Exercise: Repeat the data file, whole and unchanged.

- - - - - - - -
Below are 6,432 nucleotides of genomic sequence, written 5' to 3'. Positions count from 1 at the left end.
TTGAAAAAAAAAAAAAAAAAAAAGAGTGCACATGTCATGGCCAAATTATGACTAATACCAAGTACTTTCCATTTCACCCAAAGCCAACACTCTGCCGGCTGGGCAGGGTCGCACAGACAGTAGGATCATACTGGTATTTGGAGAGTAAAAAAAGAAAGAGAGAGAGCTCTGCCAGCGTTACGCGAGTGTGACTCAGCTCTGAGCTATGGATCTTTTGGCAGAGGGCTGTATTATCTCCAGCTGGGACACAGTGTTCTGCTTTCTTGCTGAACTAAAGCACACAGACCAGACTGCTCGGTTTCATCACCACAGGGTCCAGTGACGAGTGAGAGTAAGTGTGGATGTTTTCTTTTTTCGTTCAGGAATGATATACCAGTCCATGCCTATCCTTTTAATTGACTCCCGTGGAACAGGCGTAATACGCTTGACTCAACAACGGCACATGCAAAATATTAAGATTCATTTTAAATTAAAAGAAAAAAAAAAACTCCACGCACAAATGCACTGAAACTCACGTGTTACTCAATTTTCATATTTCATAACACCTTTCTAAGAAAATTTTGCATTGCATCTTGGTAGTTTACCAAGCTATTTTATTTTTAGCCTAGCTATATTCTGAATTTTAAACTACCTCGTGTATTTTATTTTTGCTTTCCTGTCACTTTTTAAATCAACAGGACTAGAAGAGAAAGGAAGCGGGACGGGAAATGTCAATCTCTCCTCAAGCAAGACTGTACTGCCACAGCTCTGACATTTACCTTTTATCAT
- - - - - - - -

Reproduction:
Below are 6,432 nucleotides of genomic sequence, written 5' to 3'. Positions count from 1 at the left end.
TTGAAAAAAAAAAAAAAAAAAAAGAGTGCACATGTCATGGCCAAATTATGACTAATACCAAGTACTTTCCATTTCACCCAAAGCCAACACTCTGCCGGCTGGGCAGGGTCGCACAGACAGTAGGATCATACTGGTATTTGGAGAGTAAAAAAAGAAAGAGAGAGAGCTCTGCCAGCGTTACGCGAGTGTGACTCAGCTCTGAGCTATGGATCTTTTGGCAGAGGGCTGTATTATCTCCAGCTGGGACACAGTGTTCTGCTTTCTTGCTGAACTAAAGCACACAGACCAGACTGCTCGGTTTCATCACCACAGGGTCCAGTGACGAGTGAGAGTAAGTGTGGATGTTTTCTTTTTTCGTTCAGGAATGATATACCAGTCCATGCCTATCCTTTTAATTGACTCCCGTGGAACAGGCGTAATACGCTTGACTCAACAACGGCACATGCAAAATATTAAGATTCATTTTAAATTAAAAGAAAAAAAAAAACTCCACGCACAAATGCACTGAAACTCACGTGTTACTCAATTTTCATATTTCATAACACCTTTCTAAGAAAATTTTGCATTGCATCTTGGTAGTTTACCAAGCTATTTTATTTTTAGCCTAGCTATATTCTGAATTTTAAACTACCTCGTGTATTTTATTTTTGCTTTCCTGTCACTTTTTAAATCAACAGGACTAGAAGAGAAAGGAAGCGGGACGGGAAATGTCAATCTCTCCTCAAGCAAGACTGTACTGCCACAGCTCTGACATTTACCTTTTATCAT